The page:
Cancer is actually a thousand diseases that share similar symptoms. Cancer arises from genetic mutations, which come in a great many varieties as combinations among the 20,000 genes in the human genome. In principle, the tumor genome contains almost all the secrets of the individual cancer. However, it is not easy to translate from the genome to actionable decisions. A tumor might have hundreds, if not thousands, of mutations, only a handful of which actually drive the tumor growth. Genes interact with each other in elaborate ways, forming a complex gene network where feedback loops and cross-talks abound. Consequently, it remains a formidable challenge to diagnose cancers given the omics data, and relapses still occur frequently even if the treatment elicits a strong initial response.
Our research aims to advance AI technology for empowering cancer researchers and tumor boards. First, we strive to automate repetitive processes that are done manually but hard to scale. The prime example is the knowledge bottleneck. Specifically, given the mutations in a tumor genome, what do we already know about these genes, what network submodules or functions do they participate in, and what drugs are known to target them, directly or through network intermediates? Manually curated knowledge bases have sparse coverage, and are hard to keep up with the rapid growth of research literature. Oncologists often resort to keyword search in PubMed to find relevant information, which is laborious and slow. Our machine reading efforts extract such knowledge from research literature, and make them available in the cloud to facilitate search and computation. We are also developing tools for computer-assisted knowledge curation and tumor board decision support.
Furthermore, we are developing AI tools to support tasks that are very difficult to perform, even manually. The prominent example is the reasoning bottleneck. Today's tumor boards are limited to consideration of single genes and drugs. Next-generation molecular tumor boards should factor in interactions among mutations and recommend combinations of drugs to attain synergistic effect and preempt relapse. With hundreds of candidate targeted drugs, there are tens of thousands combinations even if only pairs are considered. Exhaustive personalized experimentation is infeasible. To combat this combinatorial explosion, we are developing a machine learning approach that models complex drug interactions and off-target effect using the Literome gene network. We are collaborating with the Knight Cancer Institute in the BeatAML project.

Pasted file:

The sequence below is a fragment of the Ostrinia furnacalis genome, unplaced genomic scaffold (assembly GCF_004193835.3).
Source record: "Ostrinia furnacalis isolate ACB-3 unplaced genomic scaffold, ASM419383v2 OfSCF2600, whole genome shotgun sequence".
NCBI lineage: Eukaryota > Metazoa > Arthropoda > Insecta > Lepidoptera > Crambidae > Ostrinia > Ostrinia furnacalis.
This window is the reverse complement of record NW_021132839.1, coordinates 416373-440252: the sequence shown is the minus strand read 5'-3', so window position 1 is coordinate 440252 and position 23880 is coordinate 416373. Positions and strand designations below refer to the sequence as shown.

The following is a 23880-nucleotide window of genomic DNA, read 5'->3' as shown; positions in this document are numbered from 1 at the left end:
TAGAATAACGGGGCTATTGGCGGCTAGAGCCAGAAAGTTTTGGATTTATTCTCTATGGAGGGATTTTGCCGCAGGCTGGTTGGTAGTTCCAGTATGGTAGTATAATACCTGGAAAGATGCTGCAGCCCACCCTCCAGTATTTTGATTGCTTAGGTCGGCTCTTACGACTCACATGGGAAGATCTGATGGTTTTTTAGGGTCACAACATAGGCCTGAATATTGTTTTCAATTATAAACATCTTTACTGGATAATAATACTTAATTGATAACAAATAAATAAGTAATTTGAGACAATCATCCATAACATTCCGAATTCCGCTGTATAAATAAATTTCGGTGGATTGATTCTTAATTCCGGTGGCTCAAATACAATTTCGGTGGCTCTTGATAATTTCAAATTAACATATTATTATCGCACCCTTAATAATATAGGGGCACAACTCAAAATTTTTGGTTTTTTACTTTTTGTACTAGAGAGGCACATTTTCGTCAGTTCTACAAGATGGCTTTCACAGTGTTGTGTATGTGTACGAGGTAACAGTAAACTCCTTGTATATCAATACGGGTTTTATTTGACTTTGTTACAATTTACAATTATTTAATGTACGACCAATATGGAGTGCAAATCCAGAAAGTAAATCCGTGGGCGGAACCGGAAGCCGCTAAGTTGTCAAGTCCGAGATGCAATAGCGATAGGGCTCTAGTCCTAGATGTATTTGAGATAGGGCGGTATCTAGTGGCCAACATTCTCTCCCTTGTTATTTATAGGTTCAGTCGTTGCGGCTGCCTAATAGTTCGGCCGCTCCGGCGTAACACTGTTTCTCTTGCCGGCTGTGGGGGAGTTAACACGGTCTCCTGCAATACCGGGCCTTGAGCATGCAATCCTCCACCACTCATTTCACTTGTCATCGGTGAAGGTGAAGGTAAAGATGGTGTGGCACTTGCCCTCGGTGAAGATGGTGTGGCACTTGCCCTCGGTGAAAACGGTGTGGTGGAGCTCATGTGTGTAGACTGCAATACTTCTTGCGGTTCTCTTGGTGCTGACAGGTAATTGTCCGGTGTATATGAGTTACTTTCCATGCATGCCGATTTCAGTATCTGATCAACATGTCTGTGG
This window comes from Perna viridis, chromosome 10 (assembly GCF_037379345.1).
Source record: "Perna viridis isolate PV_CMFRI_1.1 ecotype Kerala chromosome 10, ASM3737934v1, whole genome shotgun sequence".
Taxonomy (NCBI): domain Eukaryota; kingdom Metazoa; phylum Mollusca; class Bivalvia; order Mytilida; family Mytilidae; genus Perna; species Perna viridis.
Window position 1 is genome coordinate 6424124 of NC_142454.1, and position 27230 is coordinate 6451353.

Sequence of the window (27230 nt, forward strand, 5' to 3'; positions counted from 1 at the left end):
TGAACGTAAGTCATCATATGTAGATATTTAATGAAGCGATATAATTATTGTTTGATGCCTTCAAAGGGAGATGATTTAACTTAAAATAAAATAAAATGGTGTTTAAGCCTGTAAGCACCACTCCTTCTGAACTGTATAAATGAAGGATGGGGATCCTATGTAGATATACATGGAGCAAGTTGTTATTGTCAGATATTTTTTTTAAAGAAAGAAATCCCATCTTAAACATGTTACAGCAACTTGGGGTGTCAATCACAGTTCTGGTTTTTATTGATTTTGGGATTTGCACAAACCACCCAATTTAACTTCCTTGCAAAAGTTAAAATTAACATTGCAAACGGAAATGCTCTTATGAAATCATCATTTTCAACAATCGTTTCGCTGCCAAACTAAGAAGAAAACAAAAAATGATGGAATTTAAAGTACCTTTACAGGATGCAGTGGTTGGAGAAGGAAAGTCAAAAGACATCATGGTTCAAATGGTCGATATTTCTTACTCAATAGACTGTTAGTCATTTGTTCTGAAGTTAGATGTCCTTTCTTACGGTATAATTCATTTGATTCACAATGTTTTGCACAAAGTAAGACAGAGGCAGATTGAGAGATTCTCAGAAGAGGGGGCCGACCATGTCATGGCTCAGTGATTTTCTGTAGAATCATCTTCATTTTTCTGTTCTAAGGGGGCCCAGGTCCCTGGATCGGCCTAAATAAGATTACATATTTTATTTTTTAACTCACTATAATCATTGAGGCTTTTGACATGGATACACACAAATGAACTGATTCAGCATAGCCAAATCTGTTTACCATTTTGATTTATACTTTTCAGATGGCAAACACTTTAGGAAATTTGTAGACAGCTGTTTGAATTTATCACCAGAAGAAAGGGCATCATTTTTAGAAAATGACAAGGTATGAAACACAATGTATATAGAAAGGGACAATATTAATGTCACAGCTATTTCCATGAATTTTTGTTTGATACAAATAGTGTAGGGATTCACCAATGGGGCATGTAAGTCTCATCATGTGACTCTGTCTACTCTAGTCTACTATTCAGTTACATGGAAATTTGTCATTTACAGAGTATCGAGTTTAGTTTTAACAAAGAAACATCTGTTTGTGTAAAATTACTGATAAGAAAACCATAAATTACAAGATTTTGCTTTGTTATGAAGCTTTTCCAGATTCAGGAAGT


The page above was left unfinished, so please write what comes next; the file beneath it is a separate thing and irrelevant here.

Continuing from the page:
At the present rate, the U.S. healthcare spending will exceed 20% of GDP by 2025. It's estimated that one third of this spending didn't lead to any improvement in health, resulting in a staggering waste of $750 billion per year, much of which stemming from imprecision medicine. Chronic diseases take up 86% of healthcare spending. It thus becomes imperative to develop predictive, preventive, and personalized medicine for managing chronic diseases, including but not limited to cancer.
For cancer, omics data is particularly informative. For general chronic diseases, electronic medical records (EMRs), activity sensors, and even query logs provide key data sources for disease management. Analogous to the cancer case, we are working on two fronts where AI is particularly helpful. First, we are developing medical machine reading methods for converting text in EMRs (e.g., clinical notes) to structured databases, which provide rich information for machine learning. Second, we are developing novel methods for modeling chronic disease progression. Our ultimate goal is to infer health states for individual patients, predict impending state transitions, and suggest interventions to prevent unfavorable ones.